Reporting from the Guardian. HTML superscripts (shown in blue):

The scale of America's surveillance state was laid bare on Wednesday as senior politicians revealed that the US counter-terrorism effort1 had swept up swaths of personal data from the phone calls of millions of citizens for years.2

After the revelation by the Guardian of a sweeping secret court order that authorised the FBI to seize all call records from a subsidiary of Verizon,3 the Obama administration sought to defuse mounting anger over what critics described as the broadest surveillance ruling ever issued.

A White House spokesman said that laws governing such orders "are something that have been in place for a number of years now" and were vital for protecting national security. Dianne Feinstein, the Democratic chairwoman of the Senate intelligence committee, said the Verizon court order had been in place for seven years. "People want the homeland kept safe," Feinstein said.

But as the implications of the blanket approval for obtaining phone data reverberated around Washington and beyond, anger grew among other politicians.

Intelligence committee member Mark Udall, who has previously warned in broad terms about the scale of government snooping,4 said: "This sort of widescale surveillance should concern all of us and is the kind of government overreach I've said Americans would find shocking." Former vice-president Al Gore described the "secret blanket surveillance" as "obscenely outrageous".

The Verizon order was made under the provisions of the Foreign Intelligence Surveillance Act (Fisa) as amended by the Patriot Act of 2001, passed in the wake of the 9/11 attacks.5 But one of the authors of the Patriot Act, Republican congressman Jim Sensenbrenner, said he was troubled by the Guardian revelations. He said that he had written to the attorney general, Eric Holder, questioning whether "US constitutional rights were secure".6

He said: "I do not believe the broadly drafted Fisa order is consistent with the requirements of the Patriot Act. Seizing phone records of millions of innocent people is excessive and un-American."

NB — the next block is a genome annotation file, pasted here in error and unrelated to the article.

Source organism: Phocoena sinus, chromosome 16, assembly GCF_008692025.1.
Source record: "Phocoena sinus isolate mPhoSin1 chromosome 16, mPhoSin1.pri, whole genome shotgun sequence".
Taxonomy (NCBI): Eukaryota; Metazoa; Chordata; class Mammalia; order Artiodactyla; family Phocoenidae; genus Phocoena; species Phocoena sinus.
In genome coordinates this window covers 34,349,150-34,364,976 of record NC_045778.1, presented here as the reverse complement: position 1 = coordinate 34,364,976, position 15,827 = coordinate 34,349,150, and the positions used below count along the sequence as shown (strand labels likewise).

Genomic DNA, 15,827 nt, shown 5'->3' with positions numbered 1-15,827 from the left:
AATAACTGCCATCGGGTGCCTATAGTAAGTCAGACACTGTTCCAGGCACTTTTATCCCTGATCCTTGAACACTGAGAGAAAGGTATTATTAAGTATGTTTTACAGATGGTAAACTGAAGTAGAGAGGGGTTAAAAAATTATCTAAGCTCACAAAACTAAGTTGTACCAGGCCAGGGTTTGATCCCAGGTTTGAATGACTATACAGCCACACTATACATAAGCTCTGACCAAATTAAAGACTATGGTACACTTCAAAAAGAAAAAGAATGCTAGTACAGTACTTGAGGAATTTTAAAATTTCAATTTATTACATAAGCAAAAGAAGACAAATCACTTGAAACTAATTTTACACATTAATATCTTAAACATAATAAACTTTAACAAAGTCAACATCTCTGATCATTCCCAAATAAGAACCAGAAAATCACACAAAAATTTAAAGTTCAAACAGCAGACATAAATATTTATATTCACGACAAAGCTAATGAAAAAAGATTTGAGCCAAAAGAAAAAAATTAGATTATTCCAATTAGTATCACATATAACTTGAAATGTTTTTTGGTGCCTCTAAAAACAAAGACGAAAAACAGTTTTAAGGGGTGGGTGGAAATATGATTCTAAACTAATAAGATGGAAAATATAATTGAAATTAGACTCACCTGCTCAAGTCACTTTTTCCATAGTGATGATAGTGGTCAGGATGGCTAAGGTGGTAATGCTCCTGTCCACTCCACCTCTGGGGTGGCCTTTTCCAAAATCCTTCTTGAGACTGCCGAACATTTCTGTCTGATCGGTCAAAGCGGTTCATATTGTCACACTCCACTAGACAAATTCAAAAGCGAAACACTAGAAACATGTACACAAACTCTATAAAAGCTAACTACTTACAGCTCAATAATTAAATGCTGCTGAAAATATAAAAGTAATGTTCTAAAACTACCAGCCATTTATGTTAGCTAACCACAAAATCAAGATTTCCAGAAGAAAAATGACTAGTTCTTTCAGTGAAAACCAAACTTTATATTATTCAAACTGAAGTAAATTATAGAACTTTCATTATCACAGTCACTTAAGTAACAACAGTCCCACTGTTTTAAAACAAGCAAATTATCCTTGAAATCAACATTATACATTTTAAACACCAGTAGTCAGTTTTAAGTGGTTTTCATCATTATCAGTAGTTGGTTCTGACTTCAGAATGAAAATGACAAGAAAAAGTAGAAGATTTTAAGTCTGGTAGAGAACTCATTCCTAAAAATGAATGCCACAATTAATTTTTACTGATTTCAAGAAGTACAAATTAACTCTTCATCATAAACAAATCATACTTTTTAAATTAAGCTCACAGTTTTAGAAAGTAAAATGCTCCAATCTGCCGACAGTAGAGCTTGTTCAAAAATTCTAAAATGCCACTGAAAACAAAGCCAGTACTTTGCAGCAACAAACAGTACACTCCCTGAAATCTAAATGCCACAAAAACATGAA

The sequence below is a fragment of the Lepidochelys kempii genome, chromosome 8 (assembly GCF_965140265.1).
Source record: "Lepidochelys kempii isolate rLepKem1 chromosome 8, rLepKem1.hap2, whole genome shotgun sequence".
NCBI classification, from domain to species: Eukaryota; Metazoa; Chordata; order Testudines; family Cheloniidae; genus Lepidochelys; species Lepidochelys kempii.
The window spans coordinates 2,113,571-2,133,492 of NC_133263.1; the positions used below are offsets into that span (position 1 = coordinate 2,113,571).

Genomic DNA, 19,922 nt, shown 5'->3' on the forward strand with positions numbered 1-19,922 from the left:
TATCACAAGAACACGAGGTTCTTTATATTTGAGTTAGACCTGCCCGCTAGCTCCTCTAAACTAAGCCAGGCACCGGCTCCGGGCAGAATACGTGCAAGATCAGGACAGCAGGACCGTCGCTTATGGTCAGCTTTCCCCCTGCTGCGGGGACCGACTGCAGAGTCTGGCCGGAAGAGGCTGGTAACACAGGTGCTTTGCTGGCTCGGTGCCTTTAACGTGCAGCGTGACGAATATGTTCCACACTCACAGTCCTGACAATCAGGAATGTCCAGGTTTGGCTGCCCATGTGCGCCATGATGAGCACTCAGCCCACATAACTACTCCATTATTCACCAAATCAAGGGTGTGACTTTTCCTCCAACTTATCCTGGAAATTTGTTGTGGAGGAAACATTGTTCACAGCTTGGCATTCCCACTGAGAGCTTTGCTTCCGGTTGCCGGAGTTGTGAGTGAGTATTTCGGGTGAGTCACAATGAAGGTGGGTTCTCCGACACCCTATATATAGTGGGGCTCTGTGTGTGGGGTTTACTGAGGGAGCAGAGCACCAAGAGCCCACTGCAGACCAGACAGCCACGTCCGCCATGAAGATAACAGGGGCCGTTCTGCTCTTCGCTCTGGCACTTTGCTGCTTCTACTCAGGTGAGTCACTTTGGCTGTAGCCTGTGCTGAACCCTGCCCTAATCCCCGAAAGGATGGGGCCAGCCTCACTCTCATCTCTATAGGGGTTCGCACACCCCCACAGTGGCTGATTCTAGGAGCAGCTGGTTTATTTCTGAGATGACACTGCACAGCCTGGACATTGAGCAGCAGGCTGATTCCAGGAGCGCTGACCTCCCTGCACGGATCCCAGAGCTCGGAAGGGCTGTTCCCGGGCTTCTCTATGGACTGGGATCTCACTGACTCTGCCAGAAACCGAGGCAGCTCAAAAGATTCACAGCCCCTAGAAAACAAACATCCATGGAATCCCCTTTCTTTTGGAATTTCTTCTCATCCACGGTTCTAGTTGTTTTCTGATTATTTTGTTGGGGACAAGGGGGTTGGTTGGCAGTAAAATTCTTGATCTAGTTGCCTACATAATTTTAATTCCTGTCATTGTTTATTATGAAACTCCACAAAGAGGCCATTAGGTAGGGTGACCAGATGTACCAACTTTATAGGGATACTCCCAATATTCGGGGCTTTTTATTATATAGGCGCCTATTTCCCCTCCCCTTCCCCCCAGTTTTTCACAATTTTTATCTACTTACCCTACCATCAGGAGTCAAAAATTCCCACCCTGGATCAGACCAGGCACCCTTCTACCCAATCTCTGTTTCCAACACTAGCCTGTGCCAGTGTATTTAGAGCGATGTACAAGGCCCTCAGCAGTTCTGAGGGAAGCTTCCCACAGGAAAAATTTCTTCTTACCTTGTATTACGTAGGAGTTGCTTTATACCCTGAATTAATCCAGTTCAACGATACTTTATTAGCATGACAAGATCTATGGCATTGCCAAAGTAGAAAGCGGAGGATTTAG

The White House sought to defend what it called "a critical tool in protecting the nation from terrorist threats". White House spokesman Josh Earnest7 said Fisa orders were used to "support important and highly sensitive intelligence collection operations" on which members of Congress were fully briefed.

"The intelligence community is conducting court-authorized intelligence activities pursuant to a public statute with the knowledge and oversight of Congress and the intelligence community in both houses of Congress," Earnest said.8

He pointed out that the order only relates to the so-called metadata surrounding phone calls rather than the content of the calls themselves.9 "The order reprinted overnight does not allow the government to listen in on anyone's telephone calls," Earnest said.

Same text with superscript variants:

The scale of America's surveillance state was laid bare on Wednesday as senior politicians revealed that the US counter-terrorism effort1 had swept up swaths of personal data from the phone calls of millions of citizens for years.2

After the revelation by the Guardian of a sweeping secret court order that authorised the FBI to seize all call records from a subsidiary of Verizon,3 the Obama administration sought to defuse mounting anger over what critics described as the broadest surveillance ruling ever issued.

A White House spokesman said that laws governing such orders "are something that have been in place for a number of years now" and were vital for protecting national security. Dianne Feinstein, the Democratic chairwoman of the Senate intelligence committee, said the Verizon court order had been in place for seven years. "People want the homeland kept safe," Feinstein said.

But as the implications of the blanket approval for obtaining phone data reverberated around Washington and beyond, anger grew among other politicians.

Intelligence committee member Mark Udall, who has previously warned in broad terms about the scale of government snooping,4 said: "This sort of widescale surveillance should concern all of us and is the kind of government overreach I've said Americans would find shocking." Former vice-president Al Gore described the "secret blanket surveillance" as "obscenely outrageous".

The Verizon order was made under the provisions of the Foreign Intelligence Surveillance Act (Fisa) as amended by the Patriot Act of 2001, passed in the wake of the 9/11 attacks.5 But one of the authors of the Patriot Act, Republican congressman Jim Sensenbrenner, said he was troubled by the Guardian revelations. He said that he had written to the attorney general, Eric Holder, questioning whether "US constitutional rights were secure".6

He said: "I do not believe the broadly drafted Fisa order is consistent with the requirements of the Patriot Act. Seizing phone records of millions of innocent people is excessive and un-American."

The White House sought to defend what it called "a critical tool in protecting the nation from terrorist threats". White House spokesman Josh Earnest7 said Fisa orders were used to "support important and highly sensitive intelligence collection operations" on which members of Congress were fully briefed.

"The intelligence community is conducting court-authorized intelligence activities pursuant to a public statute with the knowledge and oversight of Congress and the intelligence community in both houses of Congress," Earnest said.8

He pointed out that the order only relates to the so-called metadata surrounding phone calls rather than the content of the calls themselves.9 "The order reprinted overnight does not allow the government to listen in on anyone's telephone calls," Earnest said.